It is common for people in New Jersey and across the country to know their bodies well enough to notice when something is off with their health. Because they likely do not have extensive medical knowledge, they will typically go to see medical professionals in hopes of obtaining a diagnosis and treatment. Unfortunately, women are more likely to end up in situations where doctors fail to diagnose certain health issues.
Though most people would think that every patient's symptoms and health concerns should be taken seriously, that is not always the case. In fact, women often have a more difficult time convincing doctors and other medical professionals that they are experiencing pain. The dismissal of patient information and concerns could easily cause medical staff members to miss key symptoms of a serious health condition.
Women are also less likely to receive correct diagnoses relating to heart disease or stroke, even when the signs and symptoms are present. Reports indicate that women are 50 percent more likely to face an incorrect diagnosis relating to heart disease than men, even if a heart attack has already occurred. When it comes to strokes, women have a 30 percent higher chance of being misdiagnosed and sent home.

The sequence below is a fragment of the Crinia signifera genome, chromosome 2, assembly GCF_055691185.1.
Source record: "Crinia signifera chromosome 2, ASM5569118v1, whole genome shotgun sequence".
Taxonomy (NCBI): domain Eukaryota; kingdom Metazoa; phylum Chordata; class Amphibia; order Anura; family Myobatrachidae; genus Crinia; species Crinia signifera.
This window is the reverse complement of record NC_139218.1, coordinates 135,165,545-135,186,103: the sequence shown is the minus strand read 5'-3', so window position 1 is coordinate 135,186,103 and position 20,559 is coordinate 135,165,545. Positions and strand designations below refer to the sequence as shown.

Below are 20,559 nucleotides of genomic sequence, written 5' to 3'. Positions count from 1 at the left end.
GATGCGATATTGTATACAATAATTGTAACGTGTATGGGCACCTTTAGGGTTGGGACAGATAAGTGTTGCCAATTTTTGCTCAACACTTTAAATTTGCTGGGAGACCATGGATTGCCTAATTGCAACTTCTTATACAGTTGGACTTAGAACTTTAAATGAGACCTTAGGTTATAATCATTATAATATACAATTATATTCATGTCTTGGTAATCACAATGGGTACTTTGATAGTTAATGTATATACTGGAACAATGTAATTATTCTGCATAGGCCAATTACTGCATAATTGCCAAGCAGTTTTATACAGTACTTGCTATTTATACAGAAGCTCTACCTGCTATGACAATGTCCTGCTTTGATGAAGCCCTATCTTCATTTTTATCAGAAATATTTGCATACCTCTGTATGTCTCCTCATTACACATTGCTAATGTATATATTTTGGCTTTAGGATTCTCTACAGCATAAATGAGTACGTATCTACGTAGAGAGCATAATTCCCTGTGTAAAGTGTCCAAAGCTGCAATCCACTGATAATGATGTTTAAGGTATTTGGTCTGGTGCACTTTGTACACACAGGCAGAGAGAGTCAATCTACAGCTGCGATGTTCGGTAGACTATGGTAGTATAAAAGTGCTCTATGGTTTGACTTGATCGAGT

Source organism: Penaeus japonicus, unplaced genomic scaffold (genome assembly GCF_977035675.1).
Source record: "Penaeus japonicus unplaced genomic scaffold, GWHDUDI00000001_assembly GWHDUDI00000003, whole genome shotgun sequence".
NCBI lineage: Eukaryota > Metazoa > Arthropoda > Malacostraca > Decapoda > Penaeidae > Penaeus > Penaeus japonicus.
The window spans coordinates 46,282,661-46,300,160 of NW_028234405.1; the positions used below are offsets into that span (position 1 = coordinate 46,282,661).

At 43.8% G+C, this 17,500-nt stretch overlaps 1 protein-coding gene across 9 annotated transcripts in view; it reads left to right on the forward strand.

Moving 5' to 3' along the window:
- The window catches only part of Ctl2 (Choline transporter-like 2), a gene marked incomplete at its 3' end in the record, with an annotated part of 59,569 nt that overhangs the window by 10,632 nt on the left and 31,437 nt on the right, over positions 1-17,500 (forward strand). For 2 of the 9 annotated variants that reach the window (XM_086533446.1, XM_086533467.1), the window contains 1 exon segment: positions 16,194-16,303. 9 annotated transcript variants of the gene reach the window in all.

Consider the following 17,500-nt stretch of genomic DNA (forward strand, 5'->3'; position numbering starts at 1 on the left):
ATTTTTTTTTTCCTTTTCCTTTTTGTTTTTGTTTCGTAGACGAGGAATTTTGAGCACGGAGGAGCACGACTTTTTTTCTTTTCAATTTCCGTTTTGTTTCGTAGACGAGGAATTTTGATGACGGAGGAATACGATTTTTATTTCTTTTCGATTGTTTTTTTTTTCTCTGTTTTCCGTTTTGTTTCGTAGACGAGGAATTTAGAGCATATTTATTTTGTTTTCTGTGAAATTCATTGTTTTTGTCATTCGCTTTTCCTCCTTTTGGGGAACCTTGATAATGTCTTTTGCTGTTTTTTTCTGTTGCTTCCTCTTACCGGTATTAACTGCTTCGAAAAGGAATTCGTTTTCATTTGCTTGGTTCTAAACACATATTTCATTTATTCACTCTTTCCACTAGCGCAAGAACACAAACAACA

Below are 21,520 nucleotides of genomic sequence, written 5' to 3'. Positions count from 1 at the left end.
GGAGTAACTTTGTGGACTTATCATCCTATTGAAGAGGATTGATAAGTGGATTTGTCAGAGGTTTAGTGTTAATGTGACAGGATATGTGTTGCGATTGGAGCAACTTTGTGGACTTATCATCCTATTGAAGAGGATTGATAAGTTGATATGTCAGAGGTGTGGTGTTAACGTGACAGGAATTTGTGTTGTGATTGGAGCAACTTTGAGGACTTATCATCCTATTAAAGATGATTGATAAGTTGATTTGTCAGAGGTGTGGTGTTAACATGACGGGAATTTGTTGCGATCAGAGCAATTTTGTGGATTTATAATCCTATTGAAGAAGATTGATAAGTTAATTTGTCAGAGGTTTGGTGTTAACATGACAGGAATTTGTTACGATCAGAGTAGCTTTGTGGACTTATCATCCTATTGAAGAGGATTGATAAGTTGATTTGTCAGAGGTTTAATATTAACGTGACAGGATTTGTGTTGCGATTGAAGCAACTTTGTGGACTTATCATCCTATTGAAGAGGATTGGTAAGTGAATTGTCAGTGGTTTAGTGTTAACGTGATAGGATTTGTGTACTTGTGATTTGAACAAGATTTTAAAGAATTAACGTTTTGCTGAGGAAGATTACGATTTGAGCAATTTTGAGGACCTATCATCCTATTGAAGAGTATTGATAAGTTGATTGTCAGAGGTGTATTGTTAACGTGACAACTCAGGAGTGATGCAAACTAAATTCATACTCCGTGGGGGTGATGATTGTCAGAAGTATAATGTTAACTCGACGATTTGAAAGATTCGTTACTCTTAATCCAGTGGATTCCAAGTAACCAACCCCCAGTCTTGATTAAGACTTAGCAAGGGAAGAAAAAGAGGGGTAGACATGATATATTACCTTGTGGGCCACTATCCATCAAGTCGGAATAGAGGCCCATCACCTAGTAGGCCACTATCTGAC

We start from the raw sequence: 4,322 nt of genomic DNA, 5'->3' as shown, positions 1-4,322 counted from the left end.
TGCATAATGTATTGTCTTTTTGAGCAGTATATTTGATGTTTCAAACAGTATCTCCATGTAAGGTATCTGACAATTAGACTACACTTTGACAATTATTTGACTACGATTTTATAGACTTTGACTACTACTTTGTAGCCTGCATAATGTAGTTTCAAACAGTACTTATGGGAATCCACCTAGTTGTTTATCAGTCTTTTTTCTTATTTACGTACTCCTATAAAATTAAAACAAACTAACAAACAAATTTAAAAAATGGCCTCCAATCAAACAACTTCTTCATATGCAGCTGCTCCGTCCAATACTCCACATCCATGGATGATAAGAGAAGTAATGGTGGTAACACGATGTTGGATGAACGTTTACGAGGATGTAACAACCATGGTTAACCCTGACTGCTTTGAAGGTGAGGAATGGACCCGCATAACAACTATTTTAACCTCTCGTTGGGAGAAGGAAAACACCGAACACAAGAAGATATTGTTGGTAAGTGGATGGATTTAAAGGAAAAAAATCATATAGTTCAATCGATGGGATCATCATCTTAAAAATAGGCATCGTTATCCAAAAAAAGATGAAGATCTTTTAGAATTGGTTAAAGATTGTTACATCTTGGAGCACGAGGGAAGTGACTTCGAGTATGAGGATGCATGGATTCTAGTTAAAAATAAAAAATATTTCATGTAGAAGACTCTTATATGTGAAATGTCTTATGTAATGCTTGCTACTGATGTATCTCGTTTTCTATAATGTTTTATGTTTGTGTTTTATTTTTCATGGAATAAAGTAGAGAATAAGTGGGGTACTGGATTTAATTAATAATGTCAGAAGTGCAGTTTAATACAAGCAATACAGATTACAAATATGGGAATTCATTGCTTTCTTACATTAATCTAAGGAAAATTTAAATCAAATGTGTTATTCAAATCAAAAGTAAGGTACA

When medical professionals fail to diagnose serious health issues, patients could suffer severe health impacts or even die as a result. In cases of heart disease and stroke in particular, it can be imperative for patients to receive the proper treatment as soon as possible. If a delay in or lack of treatment resulted in additional negative health effects or death, New Jersey residents may have reason to file medical malpractice claims.